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Black Water: Abyss



Director: Andrew Traucki


Starring: Jessica McNamee, Luke Mitchell, Amali Golden, Benjamin Hoetjes, Anthony J. Sharpe

2007’s Black Water was a surprisingly decent movie that came out of nowhere. Based on true events, it saw three unlucky people stranded in a Northern Australian swamp with a hungry crocodile waiting for its next meal. It was simplicity executed effectively. It performed well at the box office and was warmly received so, thirteen years later, here we are with the sequel – Black Water: Abyss.

This time, we have five young, yet wonderfully unmatched, adventure-seekers whose turn it is to be croc chow. Having discovered a previously unexplored cave, the gang soon find themselves in major trouble as a tropical storm outside causes the cave to flood inside leaving them to fend off the peril of drowning and being eaten by a massive crocodile that calls the cave its home. Traucki has taken the premise of the first movie, increased the character count but taken it into an even more restrictive area (the cave itself allows for greater movement for the characters, but a massive stretch of water between each potential exit doesn’t...) so at the very least it should be as compelling as Black Water? Sadly, this isn’t the case. Where Black Water gave us enough time with the characters to allow us to care, Abyss frustratingly throws this away in favour of shallow, generic characters whilst still expecting us to care for their fates. Jessica McNamee’s Jennifer is our relatable lead and she gives her all, but the rest of the gang are so unlikable or bland I wasn’t bothered when the body count started stacking up – despite the attempts at melodrama once the panic sets in. There are some decent sequences when everything begins to go south – always involving any character having to go into the water for a variety of reasons - but eventually these become telegraphed to death and any suspense becomes diminished (see: one character checking underwater for crocs once, then immediately again...then AGAIN? All whilst treading water in the same place) and this becomes the main issue for Abyss, it just isn’t suspenseful nor terrifying – it’s run-of-the-mill and that’s hugely disappointing for a sequel which had some promise given the plot. On top of that, certain elements have been lifted directly from the first movie – one gratuitously – which immediately made me question the point of this sequel when major moments were witnessed thirteen years prior to this being released. Underwhelming and far from thrilling, Black Water: Abyss is a big, wet disappointment.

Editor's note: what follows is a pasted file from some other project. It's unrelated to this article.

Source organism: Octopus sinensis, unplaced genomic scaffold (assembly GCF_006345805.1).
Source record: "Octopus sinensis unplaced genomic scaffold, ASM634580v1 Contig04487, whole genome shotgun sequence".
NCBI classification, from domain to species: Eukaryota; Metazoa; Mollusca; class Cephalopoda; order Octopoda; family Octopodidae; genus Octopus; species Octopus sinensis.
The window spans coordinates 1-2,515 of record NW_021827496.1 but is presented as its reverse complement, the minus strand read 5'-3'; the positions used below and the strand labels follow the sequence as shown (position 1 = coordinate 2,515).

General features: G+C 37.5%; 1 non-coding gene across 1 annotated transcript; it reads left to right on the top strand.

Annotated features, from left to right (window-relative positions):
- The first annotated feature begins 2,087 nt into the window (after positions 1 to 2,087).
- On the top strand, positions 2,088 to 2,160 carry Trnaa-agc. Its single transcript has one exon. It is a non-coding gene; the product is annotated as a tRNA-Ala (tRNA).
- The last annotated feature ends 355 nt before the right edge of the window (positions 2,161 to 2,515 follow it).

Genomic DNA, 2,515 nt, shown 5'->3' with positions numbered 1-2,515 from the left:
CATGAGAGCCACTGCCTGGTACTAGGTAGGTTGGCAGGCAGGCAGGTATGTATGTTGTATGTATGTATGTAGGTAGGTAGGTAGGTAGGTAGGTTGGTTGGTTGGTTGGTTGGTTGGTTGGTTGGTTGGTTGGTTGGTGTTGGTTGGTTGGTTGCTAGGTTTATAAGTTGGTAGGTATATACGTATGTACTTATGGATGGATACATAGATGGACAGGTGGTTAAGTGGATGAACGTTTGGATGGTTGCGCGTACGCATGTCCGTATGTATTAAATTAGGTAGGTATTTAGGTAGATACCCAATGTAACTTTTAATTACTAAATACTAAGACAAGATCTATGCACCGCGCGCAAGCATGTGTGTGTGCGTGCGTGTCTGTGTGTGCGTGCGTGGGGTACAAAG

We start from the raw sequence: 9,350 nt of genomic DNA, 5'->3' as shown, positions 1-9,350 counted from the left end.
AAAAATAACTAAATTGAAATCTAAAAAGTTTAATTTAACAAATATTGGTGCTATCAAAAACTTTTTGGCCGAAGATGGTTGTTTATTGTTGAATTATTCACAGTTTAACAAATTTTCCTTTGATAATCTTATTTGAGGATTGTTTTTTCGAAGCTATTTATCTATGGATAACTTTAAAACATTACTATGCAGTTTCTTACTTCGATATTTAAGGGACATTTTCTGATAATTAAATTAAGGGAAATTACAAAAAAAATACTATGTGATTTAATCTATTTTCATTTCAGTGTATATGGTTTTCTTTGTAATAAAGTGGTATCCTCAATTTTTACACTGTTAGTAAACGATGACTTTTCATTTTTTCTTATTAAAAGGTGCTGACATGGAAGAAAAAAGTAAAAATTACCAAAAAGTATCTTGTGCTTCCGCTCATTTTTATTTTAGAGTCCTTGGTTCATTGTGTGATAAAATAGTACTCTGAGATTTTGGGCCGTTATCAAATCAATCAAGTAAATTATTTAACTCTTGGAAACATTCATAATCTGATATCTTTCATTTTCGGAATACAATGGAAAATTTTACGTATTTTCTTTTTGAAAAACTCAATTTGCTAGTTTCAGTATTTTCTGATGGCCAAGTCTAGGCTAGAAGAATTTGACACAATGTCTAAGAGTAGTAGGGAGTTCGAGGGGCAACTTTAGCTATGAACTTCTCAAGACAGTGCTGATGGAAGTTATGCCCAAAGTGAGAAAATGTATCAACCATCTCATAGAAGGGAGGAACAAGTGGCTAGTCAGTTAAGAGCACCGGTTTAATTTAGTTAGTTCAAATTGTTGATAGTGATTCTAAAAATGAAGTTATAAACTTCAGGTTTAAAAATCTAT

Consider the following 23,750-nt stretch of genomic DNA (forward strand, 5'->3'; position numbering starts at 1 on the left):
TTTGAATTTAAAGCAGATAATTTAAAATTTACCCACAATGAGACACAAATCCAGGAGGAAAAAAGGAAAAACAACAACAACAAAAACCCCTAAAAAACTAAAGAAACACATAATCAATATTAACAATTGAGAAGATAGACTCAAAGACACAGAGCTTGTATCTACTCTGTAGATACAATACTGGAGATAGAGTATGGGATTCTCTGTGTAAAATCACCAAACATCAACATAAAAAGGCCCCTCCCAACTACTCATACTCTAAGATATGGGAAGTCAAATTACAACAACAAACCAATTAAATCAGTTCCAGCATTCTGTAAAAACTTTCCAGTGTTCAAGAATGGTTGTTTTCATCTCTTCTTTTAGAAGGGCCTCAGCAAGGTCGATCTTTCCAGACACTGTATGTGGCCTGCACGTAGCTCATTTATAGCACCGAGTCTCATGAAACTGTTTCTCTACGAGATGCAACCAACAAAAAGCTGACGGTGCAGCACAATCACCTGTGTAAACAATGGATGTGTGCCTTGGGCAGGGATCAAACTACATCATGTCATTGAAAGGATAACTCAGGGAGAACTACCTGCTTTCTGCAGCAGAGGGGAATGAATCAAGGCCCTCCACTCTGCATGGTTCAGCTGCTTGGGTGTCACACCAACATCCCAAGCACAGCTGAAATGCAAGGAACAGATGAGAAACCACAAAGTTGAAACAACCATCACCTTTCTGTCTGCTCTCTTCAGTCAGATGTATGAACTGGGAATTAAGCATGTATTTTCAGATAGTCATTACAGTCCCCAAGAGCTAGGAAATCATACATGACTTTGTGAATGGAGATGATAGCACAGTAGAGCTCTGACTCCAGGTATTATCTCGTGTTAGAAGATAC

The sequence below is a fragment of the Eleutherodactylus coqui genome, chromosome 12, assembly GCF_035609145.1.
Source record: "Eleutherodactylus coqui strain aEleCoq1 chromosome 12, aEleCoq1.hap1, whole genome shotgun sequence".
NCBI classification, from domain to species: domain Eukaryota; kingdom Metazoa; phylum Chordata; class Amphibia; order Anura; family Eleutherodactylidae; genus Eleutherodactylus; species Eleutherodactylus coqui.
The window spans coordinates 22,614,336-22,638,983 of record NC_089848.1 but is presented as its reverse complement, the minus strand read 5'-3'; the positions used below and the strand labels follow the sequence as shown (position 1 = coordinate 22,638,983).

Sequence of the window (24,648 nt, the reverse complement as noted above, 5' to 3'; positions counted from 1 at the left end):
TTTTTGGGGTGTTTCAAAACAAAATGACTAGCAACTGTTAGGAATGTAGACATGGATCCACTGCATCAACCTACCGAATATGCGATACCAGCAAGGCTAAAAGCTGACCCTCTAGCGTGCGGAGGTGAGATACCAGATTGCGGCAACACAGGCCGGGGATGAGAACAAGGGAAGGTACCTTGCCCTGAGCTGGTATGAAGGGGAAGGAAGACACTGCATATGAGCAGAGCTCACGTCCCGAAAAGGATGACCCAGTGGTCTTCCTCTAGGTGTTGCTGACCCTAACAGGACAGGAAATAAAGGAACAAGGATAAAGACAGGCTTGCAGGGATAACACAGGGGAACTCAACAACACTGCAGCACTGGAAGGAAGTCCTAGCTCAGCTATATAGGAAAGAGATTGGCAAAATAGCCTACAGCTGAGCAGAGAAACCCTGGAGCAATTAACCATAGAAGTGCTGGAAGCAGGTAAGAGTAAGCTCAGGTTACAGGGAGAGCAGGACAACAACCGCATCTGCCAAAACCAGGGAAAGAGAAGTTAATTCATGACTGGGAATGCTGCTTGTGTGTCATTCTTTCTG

August 7th 2020

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